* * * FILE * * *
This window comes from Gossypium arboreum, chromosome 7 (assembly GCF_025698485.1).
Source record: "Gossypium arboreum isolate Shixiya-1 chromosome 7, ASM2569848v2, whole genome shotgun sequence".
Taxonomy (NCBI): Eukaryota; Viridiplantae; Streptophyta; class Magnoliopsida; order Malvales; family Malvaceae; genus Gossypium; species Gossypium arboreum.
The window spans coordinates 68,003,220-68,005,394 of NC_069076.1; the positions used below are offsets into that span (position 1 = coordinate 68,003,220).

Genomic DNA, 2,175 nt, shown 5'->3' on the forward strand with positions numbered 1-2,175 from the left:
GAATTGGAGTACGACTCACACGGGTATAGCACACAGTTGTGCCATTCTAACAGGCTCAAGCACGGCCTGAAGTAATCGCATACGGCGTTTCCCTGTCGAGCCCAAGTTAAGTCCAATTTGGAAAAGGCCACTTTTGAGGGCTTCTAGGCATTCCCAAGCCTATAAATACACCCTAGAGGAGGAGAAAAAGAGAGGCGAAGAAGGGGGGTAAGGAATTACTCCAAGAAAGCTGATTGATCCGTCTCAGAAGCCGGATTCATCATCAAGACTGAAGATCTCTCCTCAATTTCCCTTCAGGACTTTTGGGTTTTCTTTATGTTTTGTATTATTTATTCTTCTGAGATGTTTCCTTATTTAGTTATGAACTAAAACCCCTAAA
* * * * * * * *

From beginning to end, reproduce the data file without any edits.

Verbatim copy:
This window comes from Gossypium arboreum, chromosome 7 (assembly GCF_025698485.1).
Source record: "Gossypium arboreum isolate Shixiya-1 chromosome 7, ASM2569848v2, whole genome shotgun sequence".
Taxonomy (NCBI): Eukaryota; Viridiplantae; Streptophyta; class Magnoliopsida; order Malvales; family Malvaceae; genus Gossypium; species Gossypium arboreum.
The window spans coordinates 68,003,220-68,005,394 of NC_069076.1; the positions used below are offsets into that span (position 1 = coordinate 68,003,220).

Genomic DNA, 2,175 nt, shown 5'->3' on the forward strand with positions numbered 1-2,175 from the left:
GAATTGGAGTACGACTCACACGGGTATAGCACACAGTTGTGCCATTCTAACAGGCTCAAGCACGGCCTGAAGTAATCGCATACGGCGTTTCCCTGTCGAGCCCAAGTTAAGTCCAATTTGGAAAAGGCCACTTTTGAGGGCTTCTAGGCATTCCCAAGCCTATAAATACACCCTAGAGGAGGAGAAAAAGAGAGGCGAAGAAGGGGGGTAAGGAATTACTCCAAGAAAGCTGATTGATCCGTCTCAGAAGCCGGATTCATCATCAAGACTGAAGATCTCTCCTCAATTTCCCTTCAGGACTTTTGGGTTTTCTTTATGTTTTGTATTATTTATTCTTCTGAGATGTTTCCTTATTTAGTTATGAACTAAAACCCCTAAA